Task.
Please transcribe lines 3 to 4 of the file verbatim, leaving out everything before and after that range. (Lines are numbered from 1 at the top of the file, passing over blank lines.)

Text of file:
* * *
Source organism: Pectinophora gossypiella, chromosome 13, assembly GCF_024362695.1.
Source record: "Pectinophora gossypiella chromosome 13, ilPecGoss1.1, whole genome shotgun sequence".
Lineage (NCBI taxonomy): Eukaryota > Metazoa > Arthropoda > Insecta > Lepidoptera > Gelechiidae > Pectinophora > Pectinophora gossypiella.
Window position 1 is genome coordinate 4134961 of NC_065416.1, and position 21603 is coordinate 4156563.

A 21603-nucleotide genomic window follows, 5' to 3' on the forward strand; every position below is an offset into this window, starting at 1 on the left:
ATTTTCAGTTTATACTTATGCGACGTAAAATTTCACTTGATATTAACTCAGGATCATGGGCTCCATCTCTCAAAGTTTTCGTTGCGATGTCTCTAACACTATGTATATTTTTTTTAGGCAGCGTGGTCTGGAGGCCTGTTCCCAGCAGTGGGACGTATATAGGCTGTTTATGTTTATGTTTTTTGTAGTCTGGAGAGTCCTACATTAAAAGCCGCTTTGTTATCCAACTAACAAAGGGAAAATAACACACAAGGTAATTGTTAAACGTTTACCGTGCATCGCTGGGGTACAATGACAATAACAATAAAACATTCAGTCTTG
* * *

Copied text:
Lineage (NCBI taxonomy): Eukaryota > Metazoa > Arthropoda > Insecta > Lepidoptera > Gelechiidae > Pectinophora > Pectinophora gossypiella.
Window position 1 is genome coordinate 4134961 of NC_065416.1, and position 21603 is coordinate 4156563.